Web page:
Tennis, you can fix things every point. I’m glad that I’m not swimming for that reason; it’s the same for athletics. We have tournaments every week, but other athletes are working towards a World Championships, and you make one mistake…
WTA Insider: At what point did you realize you could really make a career of this, that it wasn’t just a dream?
Siniakova: The big tournament for me was a Grade A in Milan; I won that. It put me into the Top 10 in juniors, and from there I just kept believing in myself more and more. I never played great at junior Grand Slams - besides the final I made at the Australian Open - but I was still Top 5 and playing with the great juniors. It made me think I could do it.
At 17, I played some senior ITFs and then I got my first wildcard into my first WTA event. It was 2014 in Miami; I got a qualifying wildcard and I made the main draw. It was a big step because I didn’t have to play as many ITFs after that. It was good for me to have that that chance, and I took it.
WTA Insider: Did you have players you looked up to, or any idols?
Siniakova: When I was young, I really liked Maria Sharapova. I liked her game, and I’m half Russian, so maybe that’s why. She was always so great on the court, and off the court as well.
WTA Insider: If you’re half-Russian and half-Czech, what are the personality traits you feel come from each culture?
Siniakova: I was born in the Czech Republic, so I’m obvious better speaking Czech, though my parents have taught me Russian. I like representing Czech Republic; we have so many great players, and do so well in Fed Cup.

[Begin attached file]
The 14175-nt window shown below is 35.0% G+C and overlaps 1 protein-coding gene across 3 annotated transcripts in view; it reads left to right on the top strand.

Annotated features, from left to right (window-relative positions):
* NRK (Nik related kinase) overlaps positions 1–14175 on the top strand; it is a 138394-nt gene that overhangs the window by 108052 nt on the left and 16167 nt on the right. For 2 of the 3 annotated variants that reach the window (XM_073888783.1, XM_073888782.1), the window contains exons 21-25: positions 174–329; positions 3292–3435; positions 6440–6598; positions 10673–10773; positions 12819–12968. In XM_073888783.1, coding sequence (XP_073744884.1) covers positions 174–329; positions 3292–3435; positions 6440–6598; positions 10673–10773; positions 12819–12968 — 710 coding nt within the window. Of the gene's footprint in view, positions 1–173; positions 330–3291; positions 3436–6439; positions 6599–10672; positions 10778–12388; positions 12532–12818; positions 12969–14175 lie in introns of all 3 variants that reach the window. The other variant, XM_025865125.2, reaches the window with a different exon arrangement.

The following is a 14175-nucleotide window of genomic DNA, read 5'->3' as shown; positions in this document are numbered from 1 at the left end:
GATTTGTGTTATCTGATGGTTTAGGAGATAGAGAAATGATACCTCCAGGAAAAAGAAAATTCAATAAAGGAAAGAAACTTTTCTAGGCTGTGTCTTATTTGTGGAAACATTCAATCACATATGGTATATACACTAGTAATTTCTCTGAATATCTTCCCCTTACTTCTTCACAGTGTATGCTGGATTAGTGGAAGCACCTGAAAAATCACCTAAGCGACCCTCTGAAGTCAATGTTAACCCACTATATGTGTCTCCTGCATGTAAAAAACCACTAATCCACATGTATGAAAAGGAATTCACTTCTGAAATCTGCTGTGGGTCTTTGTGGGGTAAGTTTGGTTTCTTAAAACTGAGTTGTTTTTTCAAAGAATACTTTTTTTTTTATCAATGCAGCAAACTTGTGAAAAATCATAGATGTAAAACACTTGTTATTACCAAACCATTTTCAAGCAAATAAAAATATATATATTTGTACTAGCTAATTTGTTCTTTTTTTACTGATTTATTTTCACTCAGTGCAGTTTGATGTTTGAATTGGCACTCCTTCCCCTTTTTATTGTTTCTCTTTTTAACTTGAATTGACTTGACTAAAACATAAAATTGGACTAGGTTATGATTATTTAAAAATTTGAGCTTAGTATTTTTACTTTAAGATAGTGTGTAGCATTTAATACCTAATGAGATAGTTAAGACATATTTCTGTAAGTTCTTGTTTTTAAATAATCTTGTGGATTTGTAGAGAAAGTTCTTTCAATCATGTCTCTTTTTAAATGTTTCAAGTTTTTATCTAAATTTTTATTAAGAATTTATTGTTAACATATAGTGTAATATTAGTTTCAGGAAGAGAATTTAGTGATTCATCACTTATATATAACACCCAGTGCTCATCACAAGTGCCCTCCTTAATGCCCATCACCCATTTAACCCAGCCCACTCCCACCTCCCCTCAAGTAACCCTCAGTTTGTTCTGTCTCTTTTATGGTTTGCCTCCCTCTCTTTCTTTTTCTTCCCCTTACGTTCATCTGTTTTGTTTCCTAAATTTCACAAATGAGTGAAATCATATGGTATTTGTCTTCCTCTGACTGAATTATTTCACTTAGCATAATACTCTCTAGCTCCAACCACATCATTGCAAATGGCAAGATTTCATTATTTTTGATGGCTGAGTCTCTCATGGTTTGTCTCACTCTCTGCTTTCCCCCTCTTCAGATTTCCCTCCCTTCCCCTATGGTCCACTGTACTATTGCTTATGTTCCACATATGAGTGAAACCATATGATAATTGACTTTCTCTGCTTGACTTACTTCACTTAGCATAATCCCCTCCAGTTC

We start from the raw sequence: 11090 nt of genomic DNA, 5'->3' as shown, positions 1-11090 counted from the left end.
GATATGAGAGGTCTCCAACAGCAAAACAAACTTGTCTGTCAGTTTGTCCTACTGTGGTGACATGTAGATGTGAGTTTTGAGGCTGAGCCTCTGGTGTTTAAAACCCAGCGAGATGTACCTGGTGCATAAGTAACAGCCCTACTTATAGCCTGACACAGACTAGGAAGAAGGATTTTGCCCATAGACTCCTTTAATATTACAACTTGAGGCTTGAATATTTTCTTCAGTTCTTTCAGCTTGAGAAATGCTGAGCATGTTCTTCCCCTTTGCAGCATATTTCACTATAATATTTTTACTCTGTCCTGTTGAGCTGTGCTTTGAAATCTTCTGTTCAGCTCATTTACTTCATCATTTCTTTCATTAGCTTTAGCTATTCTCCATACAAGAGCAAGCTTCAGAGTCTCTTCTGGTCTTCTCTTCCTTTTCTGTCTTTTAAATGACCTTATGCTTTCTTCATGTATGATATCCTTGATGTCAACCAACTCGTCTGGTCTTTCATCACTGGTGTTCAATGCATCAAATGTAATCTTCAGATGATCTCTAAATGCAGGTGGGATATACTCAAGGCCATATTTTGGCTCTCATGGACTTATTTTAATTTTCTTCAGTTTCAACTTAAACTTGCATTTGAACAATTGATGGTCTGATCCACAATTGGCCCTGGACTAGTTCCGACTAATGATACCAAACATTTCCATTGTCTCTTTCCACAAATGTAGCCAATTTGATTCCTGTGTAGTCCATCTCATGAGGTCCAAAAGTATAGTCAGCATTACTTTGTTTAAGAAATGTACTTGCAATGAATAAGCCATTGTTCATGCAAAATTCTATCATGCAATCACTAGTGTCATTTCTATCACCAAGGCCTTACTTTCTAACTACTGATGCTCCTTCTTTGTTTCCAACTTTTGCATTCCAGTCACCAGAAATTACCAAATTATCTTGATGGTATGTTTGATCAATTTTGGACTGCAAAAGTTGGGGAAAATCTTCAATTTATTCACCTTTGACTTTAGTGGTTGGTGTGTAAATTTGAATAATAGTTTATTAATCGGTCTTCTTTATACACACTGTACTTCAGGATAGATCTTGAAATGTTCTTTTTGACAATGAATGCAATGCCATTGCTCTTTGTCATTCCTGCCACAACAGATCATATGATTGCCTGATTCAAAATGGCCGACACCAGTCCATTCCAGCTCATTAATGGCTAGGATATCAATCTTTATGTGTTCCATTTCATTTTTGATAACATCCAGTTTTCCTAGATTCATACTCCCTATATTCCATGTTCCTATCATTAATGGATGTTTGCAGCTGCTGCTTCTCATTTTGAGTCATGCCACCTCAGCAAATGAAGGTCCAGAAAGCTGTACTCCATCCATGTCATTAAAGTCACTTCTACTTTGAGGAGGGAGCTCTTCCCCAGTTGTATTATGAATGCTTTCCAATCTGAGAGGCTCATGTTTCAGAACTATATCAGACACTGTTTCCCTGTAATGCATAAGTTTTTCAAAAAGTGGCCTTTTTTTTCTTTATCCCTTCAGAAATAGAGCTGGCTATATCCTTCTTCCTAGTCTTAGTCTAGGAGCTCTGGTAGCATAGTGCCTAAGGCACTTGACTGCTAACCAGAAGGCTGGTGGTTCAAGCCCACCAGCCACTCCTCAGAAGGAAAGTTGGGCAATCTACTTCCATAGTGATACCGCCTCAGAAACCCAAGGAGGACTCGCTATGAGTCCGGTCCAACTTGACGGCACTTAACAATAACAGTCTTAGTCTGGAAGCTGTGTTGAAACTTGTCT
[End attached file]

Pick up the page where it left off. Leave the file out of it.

From the other side, it’s good to have another language because Russian is spoken around the world. I think I get my fighting spirit and determination from my Russian side. My dad is like that, and maybe that’s from him. I can also be emotional, and so I definitely think that’s my Russian side as well.
WTA Insider: Let’s talk about Shenzhen. That had to be a very cool week for you. What did it mean for you?
Siniakova: It was amazing. That was my first time in Shenzhen, and I really like it there. I was just playing well there. It was the first tournament of the year and I was happy to start there and practice; the organization is really good. I was just trying to focus one every match and every point.
When I first saw the draw, I didn’t really believe I could win the tournament because it was really tough; there were top players there. It felt great in the end, and it was my first final. I was nervous because I wanted to finally win a title. It was really nice and I think I’ll remember that week my whole life.
WTA Insider: Was there one win that meant most to you?
Siniakova: The match against Halep was probably the toughest, and my first Top 5 win. I think I appreciated that win most.
WTA Insider: Stepping away from tennis; we shared a car once on the way to the US Open, and I came to realize you know the words to pretty much every song on the radio. Are you pretty plugged into pop music?